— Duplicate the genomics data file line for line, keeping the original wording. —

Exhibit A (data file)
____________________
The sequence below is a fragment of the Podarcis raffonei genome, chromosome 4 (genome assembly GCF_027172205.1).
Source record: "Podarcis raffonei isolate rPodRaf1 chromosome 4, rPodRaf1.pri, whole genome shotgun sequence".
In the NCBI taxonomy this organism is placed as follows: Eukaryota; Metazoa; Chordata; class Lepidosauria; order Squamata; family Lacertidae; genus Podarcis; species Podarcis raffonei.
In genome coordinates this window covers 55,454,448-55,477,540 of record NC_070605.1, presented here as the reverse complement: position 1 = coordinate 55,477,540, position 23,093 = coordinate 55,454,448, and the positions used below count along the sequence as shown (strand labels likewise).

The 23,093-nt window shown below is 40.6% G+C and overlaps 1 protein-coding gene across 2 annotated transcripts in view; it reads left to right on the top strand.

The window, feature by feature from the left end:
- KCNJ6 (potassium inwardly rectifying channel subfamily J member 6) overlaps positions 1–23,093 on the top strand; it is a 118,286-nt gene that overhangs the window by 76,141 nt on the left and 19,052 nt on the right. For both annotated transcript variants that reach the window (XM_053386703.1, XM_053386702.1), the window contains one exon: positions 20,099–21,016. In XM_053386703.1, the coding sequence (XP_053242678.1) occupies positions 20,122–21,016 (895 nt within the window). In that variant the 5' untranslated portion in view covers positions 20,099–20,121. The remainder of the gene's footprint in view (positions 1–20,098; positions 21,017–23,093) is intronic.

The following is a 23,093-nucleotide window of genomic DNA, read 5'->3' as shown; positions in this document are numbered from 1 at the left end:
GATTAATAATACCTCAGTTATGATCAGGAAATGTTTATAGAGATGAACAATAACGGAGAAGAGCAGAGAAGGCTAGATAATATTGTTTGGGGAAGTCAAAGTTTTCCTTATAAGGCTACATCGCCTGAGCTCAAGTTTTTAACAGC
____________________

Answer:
The sequence below is a fragment of the Podarcis raffonei genome, chromosome 4 (genome assembly GCF_027172205.1).
Source record: "Podarcis raffonei isolate rPodRaf1 chromosome 4, rPodRaf1.pri, whole genome shotgun sequence".
In the NCBI taxonomy this organism is placed as follows: Eukaryota; Metazoa; Chordata; class Lepidosauria; order Squamata; family Lacertidae; genus Podarcis; species Podarcis raffonei.
In genome coordinates this window covers 55,454,448-55,477,540 of record NC_070605.1, presented here as the reverse complement: position 1 = coordinate 55,477,540, position 23,093 = coordinate 55,454,448, and the positions used below count along the sequence as shown (strand labels likewise).

The 23,093-nt window shown below is 40.6% G+C and overlaps 1 protein-coding gene across 2 annotated transcripts in view; it reads left to right on the top strand.

The window, feature by feature from the left end:
- KCNJ6 (potassium inwardly rectifying channel subfamily J member 6) overlaps positions 1–23,093 on the top strand; it is a 118,286-nt gene that overhangs the window by 76,141 nt on the left and 19,052 nt on the right. For both annotated transcript variants that reach the window (XM_053386703.1, XM_053386702.1), the window contains one exon: positions 20,099–21,016. In XM_053386703.1, the coding sequence (XP_053242678.1) occupies positions 20,122–21,016 (895 nt within the window). In that variant the 5' untranslated portion in view covers positions 20,099–20,121. The remainder of the gene's footprint in view (positions 1–20,098; positions 21,017–23,093) is intronic.

The following is a 23,093-nucleotide window of genomic DNA, read 5'->3' as shown; positions in this document are numbered from 1 at the left end:
GATTAATAATACCTCAGTTATGATCAGGAAATGTTTATAGAGATGAACAATAACGGAGAAGAGCAGAGAAGGCTAGATAATATTGTTTGGGGAAGTCAAAGTTTTCCTTATAAGGCTACATCGCCTGAGCTCAAGTTTTTAACAGC